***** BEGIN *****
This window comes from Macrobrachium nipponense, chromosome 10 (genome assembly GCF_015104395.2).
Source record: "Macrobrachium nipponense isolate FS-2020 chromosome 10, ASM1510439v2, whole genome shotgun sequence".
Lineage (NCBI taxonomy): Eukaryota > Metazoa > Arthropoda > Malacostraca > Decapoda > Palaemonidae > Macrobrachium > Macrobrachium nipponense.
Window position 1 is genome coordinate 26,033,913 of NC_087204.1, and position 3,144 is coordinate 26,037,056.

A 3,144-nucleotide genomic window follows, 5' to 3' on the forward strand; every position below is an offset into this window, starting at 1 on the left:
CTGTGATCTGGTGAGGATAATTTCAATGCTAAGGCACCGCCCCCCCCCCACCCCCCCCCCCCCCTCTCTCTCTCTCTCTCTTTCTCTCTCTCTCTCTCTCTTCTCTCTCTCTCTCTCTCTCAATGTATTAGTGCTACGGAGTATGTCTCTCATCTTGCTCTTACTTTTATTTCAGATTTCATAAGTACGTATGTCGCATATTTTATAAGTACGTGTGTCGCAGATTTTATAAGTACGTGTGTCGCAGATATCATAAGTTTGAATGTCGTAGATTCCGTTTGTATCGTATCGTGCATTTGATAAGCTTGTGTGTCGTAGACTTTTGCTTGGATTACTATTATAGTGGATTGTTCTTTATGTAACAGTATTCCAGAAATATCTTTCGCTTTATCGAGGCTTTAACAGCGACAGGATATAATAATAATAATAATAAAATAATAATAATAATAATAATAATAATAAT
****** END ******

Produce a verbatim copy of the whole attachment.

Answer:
This window comes from Macrobrachium nipponense, chromosome 10 (genome assembly GCF_015104395.2).
Source record: "Macrobrachium nipponense isolate FS-2020 chromosome 10, ASM1510439v2, whole genome shotgun sequence".
Lineage (NCBI taxonomy): Eukaryota > Metazoa > Arthropoda > Malacostraca > Decapoda > Palaemonidae > Macrobrachium > Macrobrachium nipponense.
Window position 1 is genome coordinate 26,033,913 of NC_087204.1, and position 3,144 is coordinate 26,037,056.

A 3,144-nucleotide genomic window follows, 5' to 3' on the forward strand; every position below is an offset into this window, starting at 1 on the left:
CTGTGATCTGGTGAGGATAATTTCAATGCTAAGGCACCGCCCCCCCCCCACCCCCCCCCCCCCCTCTCTCTCTCTCTCTCTTTCTCTCTCTCTCTCTCTCTTCTCTCTCTCTCTCTCTCTCAATGTATTAGTGCTACGGAGTATGTCTCTCATCTTGCTCTTACTTTTATTTCAGATTTCATAAGTACGTATGTCGCATATTTTATAAGTACGTGTGTCGCAGATTTTATAAGTACGTGTGTCGCAGATATCATAAGTTTGAATGTCGTAGATTCCGTTTGTATCGTATCGTGCATTTGATAAGCTTGTGTGTCGTAGACTTTTGCTTGGATTACTATTATAGTGGATTGTTCTTTATGTAACAGTATTCCAGAAATATCTTTCGCTTTATCGAGGCTTTAACAGCGACAGGATATAATAATAATAATAATAAAATAATAATAATAATAATAATAATAATAAT